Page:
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Cost-benefit analysis (CBA), sometimes called benefit-cost analysis (BCA), is an economic decision-making approach, used particularly in government and business. CBA is used in the assessment of whether a proposed project, programme or policy is worth doing, or to choose between several alternative ones. It involves comparing the total expected costs of each option against the total expected benefits, to see whether the benefits outweigh the costs, and by how much.
In CBA, benefits and costs are expressed in money terms, and are adjusted for the time value of money, so that all flows of benefits and flows of project costs over time (which tend to occur at different points in time) are expressed on a common basis in terms of their "present value."
Closely related, but slightly different, formal techniques include cost-effectiveness analysis, cost-utility analysis, economic impact analysis, fiscal impact analysis and Social Return on Investment (SROI) analysis.
Cost--benefit analysis is often used by governments and others, e.g. businesses, to evaluate the desirability of a given intervention. It is an analysis of the cost effectiveness of different alternatives in order to see whether the benefits outweigh the costs (i.e. whether it is worth intervening at all), and by how much (i.e. which intervention to choose). The aim is to gauge the efficiency of the interventions relative to each other and the status quo.
The costs of an intervention are usually financial. The overall benefits of a government intervention are often evaluated in terms of the public's willingness to pay for them, minus their willingness to pay to avoid any adverse effects. The guiding principle of evaluating benefits is to list all parties affected by an intervention and place a value, usually monetary, on the (positive or negative) effect it has on their welfare as it would be valued by them. Putting actual values on these is often difficult; surveys or inferences from market behavior are often used.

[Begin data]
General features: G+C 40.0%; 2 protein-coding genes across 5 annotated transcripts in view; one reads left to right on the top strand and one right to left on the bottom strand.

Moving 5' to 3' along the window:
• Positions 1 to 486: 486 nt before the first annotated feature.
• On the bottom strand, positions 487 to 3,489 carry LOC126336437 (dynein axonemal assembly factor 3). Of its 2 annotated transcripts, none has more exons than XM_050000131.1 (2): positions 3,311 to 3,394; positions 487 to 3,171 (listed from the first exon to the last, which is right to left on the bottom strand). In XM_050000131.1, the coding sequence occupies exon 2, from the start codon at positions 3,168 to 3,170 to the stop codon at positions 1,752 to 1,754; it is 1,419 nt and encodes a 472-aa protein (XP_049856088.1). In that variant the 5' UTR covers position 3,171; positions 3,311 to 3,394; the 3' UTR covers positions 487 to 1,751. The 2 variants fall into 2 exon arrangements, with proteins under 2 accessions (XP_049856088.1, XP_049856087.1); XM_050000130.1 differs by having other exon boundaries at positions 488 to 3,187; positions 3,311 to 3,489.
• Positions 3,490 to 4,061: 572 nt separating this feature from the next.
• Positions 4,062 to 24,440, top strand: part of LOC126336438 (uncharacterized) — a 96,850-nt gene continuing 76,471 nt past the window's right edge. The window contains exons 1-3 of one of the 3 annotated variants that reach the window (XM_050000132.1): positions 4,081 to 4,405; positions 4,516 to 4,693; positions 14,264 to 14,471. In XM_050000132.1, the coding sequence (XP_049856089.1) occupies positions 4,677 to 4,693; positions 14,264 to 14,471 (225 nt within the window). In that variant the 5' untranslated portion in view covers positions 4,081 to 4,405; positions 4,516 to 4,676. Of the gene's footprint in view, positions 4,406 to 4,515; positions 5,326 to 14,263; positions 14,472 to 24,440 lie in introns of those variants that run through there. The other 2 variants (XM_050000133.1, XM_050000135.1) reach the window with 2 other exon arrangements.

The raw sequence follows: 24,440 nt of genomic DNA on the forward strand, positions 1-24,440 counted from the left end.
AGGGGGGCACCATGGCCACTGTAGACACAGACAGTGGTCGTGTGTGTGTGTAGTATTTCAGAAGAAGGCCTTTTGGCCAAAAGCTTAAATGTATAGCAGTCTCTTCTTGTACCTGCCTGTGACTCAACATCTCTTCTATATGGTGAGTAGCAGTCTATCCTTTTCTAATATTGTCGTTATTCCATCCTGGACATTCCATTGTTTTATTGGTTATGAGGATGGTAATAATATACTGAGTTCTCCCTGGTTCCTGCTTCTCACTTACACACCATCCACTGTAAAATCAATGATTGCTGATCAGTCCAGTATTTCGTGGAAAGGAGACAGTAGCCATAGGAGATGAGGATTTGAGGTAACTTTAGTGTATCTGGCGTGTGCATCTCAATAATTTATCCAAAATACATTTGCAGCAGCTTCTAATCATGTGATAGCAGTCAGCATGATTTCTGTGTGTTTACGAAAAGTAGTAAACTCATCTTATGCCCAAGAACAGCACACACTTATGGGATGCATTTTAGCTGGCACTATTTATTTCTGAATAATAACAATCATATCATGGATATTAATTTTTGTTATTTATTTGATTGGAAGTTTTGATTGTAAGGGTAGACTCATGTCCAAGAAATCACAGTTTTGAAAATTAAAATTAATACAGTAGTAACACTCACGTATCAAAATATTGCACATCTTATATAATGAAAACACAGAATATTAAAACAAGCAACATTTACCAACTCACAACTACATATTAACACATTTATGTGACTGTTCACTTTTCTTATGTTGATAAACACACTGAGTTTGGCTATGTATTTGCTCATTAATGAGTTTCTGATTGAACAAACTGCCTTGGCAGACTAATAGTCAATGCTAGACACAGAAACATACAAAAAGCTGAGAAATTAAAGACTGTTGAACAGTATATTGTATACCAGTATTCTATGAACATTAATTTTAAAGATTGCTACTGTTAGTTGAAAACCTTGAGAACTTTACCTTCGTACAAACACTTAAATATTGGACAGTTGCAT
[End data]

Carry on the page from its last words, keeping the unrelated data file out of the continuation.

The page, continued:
One source of controversy is placing a monetary value of human life, e.g. when assessing road safety measures or life-saving medicines. However, this can sometimes be avoided by using the related technique of cost-utility analysis, in which benefits are expressed in non-monetary units such as quality-adjusted life years. For example, road safety can be measured in terms of 'cost per life saved', without placing a financial value on the life itself.
Another controversy is the value of the environment, which in the 21st century is sometimes assessed by valuing it as a provider of services to humans, such as water and pollination. Monetary values may also be assigned to other intangible effects such as loss of business reputation, market penetration, or long-term enterprise strategy alignments.